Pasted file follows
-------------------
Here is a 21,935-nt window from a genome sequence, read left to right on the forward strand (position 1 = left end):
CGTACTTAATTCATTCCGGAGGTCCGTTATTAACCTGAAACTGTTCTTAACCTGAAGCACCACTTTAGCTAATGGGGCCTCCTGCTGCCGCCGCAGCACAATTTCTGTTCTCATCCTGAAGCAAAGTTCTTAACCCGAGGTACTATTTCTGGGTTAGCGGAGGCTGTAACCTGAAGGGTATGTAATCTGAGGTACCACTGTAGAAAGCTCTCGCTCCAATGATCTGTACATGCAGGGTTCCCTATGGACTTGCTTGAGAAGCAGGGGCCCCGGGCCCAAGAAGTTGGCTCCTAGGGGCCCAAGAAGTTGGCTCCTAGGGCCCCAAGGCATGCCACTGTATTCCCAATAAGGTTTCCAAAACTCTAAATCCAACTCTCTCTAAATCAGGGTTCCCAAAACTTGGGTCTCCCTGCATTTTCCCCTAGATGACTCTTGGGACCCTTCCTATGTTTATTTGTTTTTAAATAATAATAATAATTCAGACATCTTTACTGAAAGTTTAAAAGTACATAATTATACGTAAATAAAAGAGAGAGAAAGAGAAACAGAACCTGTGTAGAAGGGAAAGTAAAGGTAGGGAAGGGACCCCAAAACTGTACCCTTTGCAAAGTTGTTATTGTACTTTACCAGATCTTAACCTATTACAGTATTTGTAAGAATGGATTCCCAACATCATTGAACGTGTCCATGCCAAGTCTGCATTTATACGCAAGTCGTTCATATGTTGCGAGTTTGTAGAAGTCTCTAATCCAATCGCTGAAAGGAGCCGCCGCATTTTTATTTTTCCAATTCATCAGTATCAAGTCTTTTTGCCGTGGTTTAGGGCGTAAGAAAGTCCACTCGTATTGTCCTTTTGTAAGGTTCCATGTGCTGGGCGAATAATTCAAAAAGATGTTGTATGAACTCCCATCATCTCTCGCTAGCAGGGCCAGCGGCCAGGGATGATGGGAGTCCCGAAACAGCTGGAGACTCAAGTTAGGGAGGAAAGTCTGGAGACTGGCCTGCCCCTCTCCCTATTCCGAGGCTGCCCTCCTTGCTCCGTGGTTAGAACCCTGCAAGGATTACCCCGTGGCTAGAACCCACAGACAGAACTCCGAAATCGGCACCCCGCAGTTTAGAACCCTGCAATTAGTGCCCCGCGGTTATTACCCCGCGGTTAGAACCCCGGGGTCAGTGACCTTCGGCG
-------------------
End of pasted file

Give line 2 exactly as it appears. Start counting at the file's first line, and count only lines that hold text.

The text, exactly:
CGTACTTAATTCATTCCGGAGGTCCGTTATTAACCTGAAACTGTTCTTAACCTGAAGCACCACTTTAGCTAATGGGGCCTCCTGCTGCCGCCGCAGCACAATTTCTGTTCTCATCCTGAAGCAAAGTTCTTAACCCGAGGTACTATTTCTGGGTTAGCGGAGGCTGTAACCTGAAGGGTATGTAATCTGAGGTACCACTGTAGAAAGCTCTCGCTCCAATGATCTGTACATGCAGGGTTCCCTATGGACTTGCTTGAGAAGCAGGGGCCCCGGGCCCAAGAAGTTGGCTCCTAGGGGCCCAAGAAGTTGGCTCCTAGGGCCCCAAGGCATGCCACTGTATTCCCAATAAGGTTTCCAAAACTCTAAATCCAACTCTCTCTAAATCAGGGTTCCCAAAACTTGGGTCTCCCTGCATTTTCCCCTAGATGACTCTTGGGACCCTTCCTATGTTTATTTGTTTTTAAATAATAATAATAATTCAGACATCTTTACTGAAAGTTTAAAAGTACATAATTATACGTAAATAAAAGAGAGAGAAAGAGAAACAGAACCTGTGTAGAAGGGAAAGTAAAGGTAGGGAAGGGACCCCAAAACTGTACCCTTTGCAAAGTTGTTATTGTACTTTACCAGATCTTAACCTATTACAGTATTTGTAAGAATGGATTCCCAACATCATTGAACGTGTCCATGCCAAGTCTGCATTTATACGCAAGTCGTTCATATGTTGCGAGTTTGTAGAAGTCTCTAATCCAATCGCTGAAAGGAGCCGCCGCATTTTTATTTTTCCAATTCATCAGTATCAAGTCTTTTTGCCGTGGTTTAGGGCGTAAGAAAGTCCACTCGTATTGTCCTTTTGTAAGGTTCCATGTGCTGGGCGAATAATTCAAAAAGATGTTGTATGAACTCCCATCATCTCTCGCTAGCAGGGCCAGCGGCCAGGGATGATGGGAGTCCCGAAACAGCTGGAGACTCAAGTTAGGGAGGAAAGTCTGGAGACTGGCCTGCCCCTCTCCCTATTCCGAGGCTGCCCTCCTTGCTCCGTGGTTAGAACCCTGCAAGGATTACCCCGTGGCTAGAACCCACAGACAGAACTCCGAAATCGGCACCCCGCAGTTTAGAACCCTGCAATTAGTGCCCCGCGGTTATTACCCCGCGGTTAGAACCCCGGGGTCAGTGACCTTCGGCG